How does this understanding affect our attraction to the opposite sex? To quote a blog post I recently read by Jeremy Pierre on the TGC blog,

Our opinion of what constitutes good looks must not be an idol carved in stone. We need to be willing to challenge our own preferences regarding physical attraction in light of the greater principle that attraction stems from valuing a person. 1

I am a firm believer that initial feelings about physical un-attraction can in some cases be persuaded by whole-person attraction. But I will admit, along with Jeremy later on in his post, that there is mystery to this concept. It’s hard to say how it exactly happens, but it can. And we’ve all heard stories about the girl or guy who wasn’t initially attracted to someone but how time and friendship changed their mind. Rare? yes. Difficult for me to write about? Uh-huh. Even more difficult to carry out? Yes. But with our understanding of God’s design, shouldn’t Christians be the least superficial humans on our planet?

The Falseness of Perfection

To wrap this up, I’ll leave you with this thought. In the end, I don’t think any of us truly want perfection in a future spouse. Deep down, I think we understand that perfection is false. In the places you crave perfection, you are really seeking that which is beyond the capability of anyone you could date. Your spirit is likely searching for that which is only offered by Jesus. We ultimately want eternity with our perfect Savior. But in the meantime, don’t seek out perfection in others. Seek honesty. Seek the mixture of courage and humility that won’t lead you to believe they’re something that they are not. Seek someone with the desire and perseverance to be who God has called them to be. And if you find yourself stumbling over what is external, press into the Spirit and settle on friendship…for now. See what God will do.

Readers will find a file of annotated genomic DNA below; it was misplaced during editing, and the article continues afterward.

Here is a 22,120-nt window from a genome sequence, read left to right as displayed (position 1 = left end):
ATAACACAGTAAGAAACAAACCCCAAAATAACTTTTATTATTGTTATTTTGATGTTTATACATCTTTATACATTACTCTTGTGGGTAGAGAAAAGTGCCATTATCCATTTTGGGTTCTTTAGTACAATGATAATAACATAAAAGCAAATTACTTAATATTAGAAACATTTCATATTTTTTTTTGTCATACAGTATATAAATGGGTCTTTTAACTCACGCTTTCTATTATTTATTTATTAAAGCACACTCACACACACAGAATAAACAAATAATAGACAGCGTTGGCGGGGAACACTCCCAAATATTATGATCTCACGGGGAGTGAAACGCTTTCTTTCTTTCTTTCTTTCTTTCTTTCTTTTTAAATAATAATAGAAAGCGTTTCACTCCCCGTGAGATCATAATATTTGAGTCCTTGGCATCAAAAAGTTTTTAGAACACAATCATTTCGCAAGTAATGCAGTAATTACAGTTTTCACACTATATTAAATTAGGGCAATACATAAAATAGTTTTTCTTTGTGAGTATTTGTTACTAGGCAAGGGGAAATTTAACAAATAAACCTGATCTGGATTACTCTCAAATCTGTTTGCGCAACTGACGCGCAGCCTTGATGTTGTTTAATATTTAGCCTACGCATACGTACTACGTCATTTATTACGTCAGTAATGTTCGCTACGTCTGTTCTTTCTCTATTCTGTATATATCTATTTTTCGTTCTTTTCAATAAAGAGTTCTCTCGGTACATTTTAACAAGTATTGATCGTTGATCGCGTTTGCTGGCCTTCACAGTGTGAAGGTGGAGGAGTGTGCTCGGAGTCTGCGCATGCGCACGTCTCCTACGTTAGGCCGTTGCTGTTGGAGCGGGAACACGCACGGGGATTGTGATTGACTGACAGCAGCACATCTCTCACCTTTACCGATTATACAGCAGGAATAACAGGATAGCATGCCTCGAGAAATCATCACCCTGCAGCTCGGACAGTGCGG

As always, thanks for reading! Questions or comments? Let’s talk!

Love,

Rachelle

1 (You can find the rest of Jeremy’s post here Do Looks Matter?)

Am I Too Picky? (Part I)

 

Chances are, if you’ve been single for an extended amount of time, this thought has crossed your mind. If you’ve been single for an extension of an extended amount of time, you’ve probably had someone else take a stab at your love life with a similar quizzical sentiment. In all honesty, I’ve avoided writing about this topic because I’m afraid that the answer might be “yes” and yes in a variety of ways. And unless you fall into extremes like my sister (who is the least superficial person I know) or Henry XIII, there is no easy answer. So if you read the title and followed a link hoping for a tidy list of do’s and don’ts, read no further. You won’t find such an impossibility. You will, however, get a discussion, some thoughts to ponder, and hopefully, a whole lot of Gospel. This will be broken into two parts: one that will focus on character and one that will camp on physical attraction. Let’s get started!

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     When Christian singles ask for a passage of Scripture to tell them what to look for in a future spouse, they are often pointed to Proverbs 31 if the inquisitor is a dude and 1 Timothy 3 if the question is coming from someone with two X chromosomes. Here are some highlights from each: